One-Minute Epics: “Blink of an Eye”

One-Minute Epics are poetic micro tales from John Klobucher’s Lore of the Underlings, a lyrical fantasy-fiction world. Please enjoy this installment…

Blink of an Eye

“Three farns a bunch!” cried the blind old woman, hawking her bruised, rotten fruit on the side of the road. “Pepper pears! Ripe blood poms!” But the village folk all passed her by as usual, like she was part of the dusty landscape or some crumbling landmark they’d learned to ignore. After all, she’d been there forever it seemed — since before the Governor’s death squads, the blight on the orchards, the darkness taking Nord. She’d owned this spot for seventeen years from the day when the specter first appeared, that eye in the sky most people called the Pendant, which watched but never blinked.

This morning some boys saw fit to taunt the hag, or “Pommy” as they called her. “How ‘bout a sample?” one snickered. “They look so yummy.”

“Yeah, Pommy, we’re really hungry!”

She stabbed at their voices with her crook stick but missed them. They toppled her barrel and laughed. “Make us some pom jam, you ancient prune.”

“Curse you!” She shook her fist and spat.

Moldy blue poms spilled in all directions, some rolling way down the road where the boys had run. The blind woman picked up a plump one and hurled it. She didn’t miss this time.

Just then the noon bell tolled in the village square; the old crone pulled on her shawl. She expected the specter’s long shadow to fall any moment and turn the day to dusk. But somehow she still felt sun on her weathered skin and screwed up her blank white eyes.

Other townsfolk took notice and stopped in their tracks. They gawked at the changing sky.

“Look at the Pendant!”

“It’s different.”

“Why is it spinning?”

“Something’s going on…”

The witchy old woman knowingly sniffed the air. “Prepare yourselves, fools. They’re coming.”

One-Minute Epics: “The Ogmont”

One-Minute Epics are poetic micro tales from John Klobucher’s Lore of the Underlings, a lyrical fantasy-fiction world. Please enjoy this installment…

The Ogmont

Ogdog hadn’t been home in a hundred years, but something was calling him now. It was on the air, in his skin, a weight to the raindrops falling black as oil, a howling in the lightest wind. His kind, the ogs, had instincts for times like these, and those old as he was the more so. So Ogdog had no choice when destiny beckoned. He took to the slate gray sky.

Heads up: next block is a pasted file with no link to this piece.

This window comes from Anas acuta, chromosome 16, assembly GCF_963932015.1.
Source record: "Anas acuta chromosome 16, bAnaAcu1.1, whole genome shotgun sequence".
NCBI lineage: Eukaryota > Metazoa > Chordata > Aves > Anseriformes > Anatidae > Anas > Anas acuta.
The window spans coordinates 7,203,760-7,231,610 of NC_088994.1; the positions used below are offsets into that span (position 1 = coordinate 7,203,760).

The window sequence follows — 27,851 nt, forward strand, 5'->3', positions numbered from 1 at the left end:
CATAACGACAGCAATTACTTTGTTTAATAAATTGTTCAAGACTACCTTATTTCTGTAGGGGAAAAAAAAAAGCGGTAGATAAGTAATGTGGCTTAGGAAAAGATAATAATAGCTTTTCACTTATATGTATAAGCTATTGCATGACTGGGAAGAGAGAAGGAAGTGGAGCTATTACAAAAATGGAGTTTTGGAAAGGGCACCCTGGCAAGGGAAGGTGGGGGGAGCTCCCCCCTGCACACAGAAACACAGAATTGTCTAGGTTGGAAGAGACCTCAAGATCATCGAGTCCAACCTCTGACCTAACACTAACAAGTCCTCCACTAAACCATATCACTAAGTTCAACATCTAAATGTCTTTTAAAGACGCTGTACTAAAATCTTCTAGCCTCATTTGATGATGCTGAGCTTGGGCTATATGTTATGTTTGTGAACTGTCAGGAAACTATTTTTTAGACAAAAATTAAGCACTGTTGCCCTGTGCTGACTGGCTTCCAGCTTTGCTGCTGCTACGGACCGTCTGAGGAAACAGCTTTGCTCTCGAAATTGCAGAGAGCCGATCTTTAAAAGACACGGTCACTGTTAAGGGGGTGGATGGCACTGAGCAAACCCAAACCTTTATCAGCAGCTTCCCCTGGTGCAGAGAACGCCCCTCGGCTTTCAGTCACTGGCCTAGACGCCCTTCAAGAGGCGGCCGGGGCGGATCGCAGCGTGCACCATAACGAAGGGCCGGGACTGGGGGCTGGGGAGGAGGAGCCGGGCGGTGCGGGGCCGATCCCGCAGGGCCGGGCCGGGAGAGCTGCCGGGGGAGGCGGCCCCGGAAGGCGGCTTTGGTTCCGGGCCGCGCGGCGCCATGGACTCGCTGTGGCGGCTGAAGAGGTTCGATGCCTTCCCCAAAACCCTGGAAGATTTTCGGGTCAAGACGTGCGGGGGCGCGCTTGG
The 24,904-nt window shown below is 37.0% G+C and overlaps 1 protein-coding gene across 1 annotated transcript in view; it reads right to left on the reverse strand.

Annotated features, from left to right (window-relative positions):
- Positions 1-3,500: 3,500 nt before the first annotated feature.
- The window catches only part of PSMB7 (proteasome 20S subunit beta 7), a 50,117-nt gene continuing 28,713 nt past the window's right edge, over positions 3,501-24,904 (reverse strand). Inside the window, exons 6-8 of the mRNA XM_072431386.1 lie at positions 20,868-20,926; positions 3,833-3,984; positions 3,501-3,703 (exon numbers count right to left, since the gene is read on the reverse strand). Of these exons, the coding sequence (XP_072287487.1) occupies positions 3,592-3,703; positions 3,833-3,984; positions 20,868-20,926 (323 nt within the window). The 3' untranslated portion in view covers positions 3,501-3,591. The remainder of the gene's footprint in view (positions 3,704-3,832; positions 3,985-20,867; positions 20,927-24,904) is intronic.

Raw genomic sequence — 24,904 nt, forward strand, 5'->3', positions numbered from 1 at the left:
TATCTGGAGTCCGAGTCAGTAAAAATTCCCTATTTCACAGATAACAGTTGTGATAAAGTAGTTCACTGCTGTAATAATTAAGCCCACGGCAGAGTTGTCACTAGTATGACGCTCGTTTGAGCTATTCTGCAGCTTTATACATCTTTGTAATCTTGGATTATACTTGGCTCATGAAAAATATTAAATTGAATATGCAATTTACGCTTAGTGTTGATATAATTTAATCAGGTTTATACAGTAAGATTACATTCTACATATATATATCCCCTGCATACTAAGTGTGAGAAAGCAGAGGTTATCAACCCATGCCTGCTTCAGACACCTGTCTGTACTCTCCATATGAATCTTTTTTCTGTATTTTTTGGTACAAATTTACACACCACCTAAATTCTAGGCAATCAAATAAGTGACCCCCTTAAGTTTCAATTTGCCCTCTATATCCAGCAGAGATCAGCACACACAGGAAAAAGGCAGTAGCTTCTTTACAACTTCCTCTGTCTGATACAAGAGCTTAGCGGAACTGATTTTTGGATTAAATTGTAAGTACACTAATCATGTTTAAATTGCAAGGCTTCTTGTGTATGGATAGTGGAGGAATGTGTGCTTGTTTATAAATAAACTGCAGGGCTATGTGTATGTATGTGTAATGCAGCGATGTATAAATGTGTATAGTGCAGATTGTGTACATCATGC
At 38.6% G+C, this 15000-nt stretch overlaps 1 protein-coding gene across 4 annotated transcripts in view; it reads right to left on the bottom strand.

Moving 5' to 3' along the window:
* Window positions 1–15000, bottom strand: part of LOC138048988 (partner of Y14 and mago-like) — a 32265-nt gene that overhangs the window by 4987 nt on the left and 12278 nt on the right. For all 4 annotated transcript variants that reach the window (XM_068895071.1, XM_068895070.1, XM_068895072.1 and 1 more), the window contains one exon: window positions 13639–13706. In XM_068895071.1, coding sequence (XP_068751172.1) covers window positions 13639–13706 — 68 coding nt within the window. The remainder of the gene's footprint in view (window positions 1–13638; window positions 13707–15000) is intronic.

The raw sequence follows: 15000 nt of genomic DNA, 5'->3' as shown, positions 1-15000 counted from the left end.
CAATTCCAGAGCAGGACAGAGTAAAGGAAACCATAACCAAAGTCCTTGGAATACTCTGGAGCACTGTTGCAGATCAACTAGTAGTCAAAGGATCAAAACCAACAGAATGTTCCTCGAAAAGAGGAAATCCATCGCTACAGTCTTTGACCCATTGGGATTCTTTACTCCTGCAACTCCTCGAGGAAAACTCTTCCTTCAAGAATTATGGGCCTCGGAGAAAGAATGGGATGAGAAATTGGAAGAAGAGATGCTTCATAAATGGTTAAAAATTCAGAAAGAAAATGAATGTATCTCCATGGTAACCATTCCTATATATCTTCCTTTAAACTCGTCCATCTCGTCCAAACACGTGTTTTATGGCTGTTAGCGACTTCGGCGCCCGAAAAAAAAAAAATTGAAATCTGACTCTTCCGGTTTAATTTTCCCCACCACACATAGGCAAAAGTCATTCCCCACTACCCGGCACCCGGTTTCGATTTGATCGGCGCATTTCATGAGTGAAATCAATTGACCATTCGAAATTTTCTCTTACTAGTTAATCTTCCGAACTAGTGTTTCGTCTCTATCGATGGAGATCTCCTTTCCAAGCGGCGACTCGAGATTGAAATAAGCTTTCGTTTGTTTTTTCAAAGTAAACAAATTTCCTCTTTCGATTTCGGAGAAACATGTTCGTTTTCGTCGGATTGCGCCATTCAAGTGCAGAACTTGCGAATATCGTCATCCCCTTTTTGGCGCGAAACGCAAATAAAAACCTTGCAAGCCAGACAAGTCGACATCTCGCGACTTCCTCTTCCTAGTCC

Far, far north of fair Nord province he flew, up into the wastelands of Merth, a wilderness vast as the ocean sea yet much too deadly for men to cross. The permafrost turned to icescape, the icescape to peaks of twisted rock that clawed at the stars. None of those spires were named, except for the one Ogdog sought — the Ogmont. No wonder, for it could be seen from a thousand leagues. He circled its craggy summit.

The mountain was covered in flat fleshy creatures, his brothers and sisters, and more kept coming. They clustered together, forming a thick black mass; it flapped to an unheard music. Ogdog landed and joined in the silent ogsong. He felt young again.

By moonrise every og alive was one with the mountainside and their changeling kin. “Cousins,” they sang to each other, “the sky is falling. We must decide.” Then they murmured all night long till the muted dawn brought purrs and peeps of agreement. It meant that the clan had chosen — to hide from the world and wait for doom to pass.

For Ogdog, however, hiding was not a choice. His master and friends would need him. “You’ll be alone, dear brother,” his siblings warned. He was resigned to that…


The old freckled og looped the mountaintop one last time, waving a wistful goodbye to his family and their nest amidst the clouds. “Farewell,” he sighed out loud. Then he turned south, not sure he’d ever see them again.

He had reason to worry.

One-Minute Epics: “Lam’s Song”

One-Minute Epics are poetic micro tales from John Klobucher’s Lore of the Underlings, a lyrical fantasy-fiction world. Please enjoy this installment…

Lam’s Song

Jury stood watch at the edge of a lonely outpost, far from the heart of Nord. It was midnight but lit by a full blue moon that turned the nearby forest into a netherworld, dancing with shadowed things that came to life at the slightest wind. He was dead on his feet, having paced the same stretch for days. He fought back an epic yawn.

But then he heard something, a noise from the blue, and Jury drew his pike. “Who goes there?!” He heard it again, this time more clearly — a voice… a voice he thought he knew. “But it can’t be.”

Lam Lan called his name.

Jury squinted and listened harder. “This is a trick or some kind of witchcraft,” he muttered. “It’s been seventeen years…”

“Dearest,” she beckoned him. He couldn’t help but harken. Soon he was in the woods.

“Show yourself,” Jury cried from an ancient grove of pynes and swaying swillows. He sensed that something was watching him, like a hawk, and somehow he’d lost his weapon. But then an angel appeared amidst the trees — and all was well again.

She whispered softly the same way his long lost love had the day the specter took her. Yet it was her visage that left Jury stricken, too dumbstruck to understand her words. Those eyes, the shiny black hair, her mischievous smile — the memories flooded his mind like honey wine. Jury was good as drunk by the time the siren started singing.

She sang him a love song he could not resist, the music of his dreams.

We’ll be wed by the evening star
One someday when
The end of time is near
And skylarks sing our names
Till moonfall
Till forever dawns…

Jury awoke with the morning sun in a soft bed of lillylorn, all but naked. The vision was gone, his only companion a songbird. It chirped a familiar tune.

And he wondered. Was she an echo or a prophecy?

He would soon find out.

One-Minute Epics: “Children’s Day”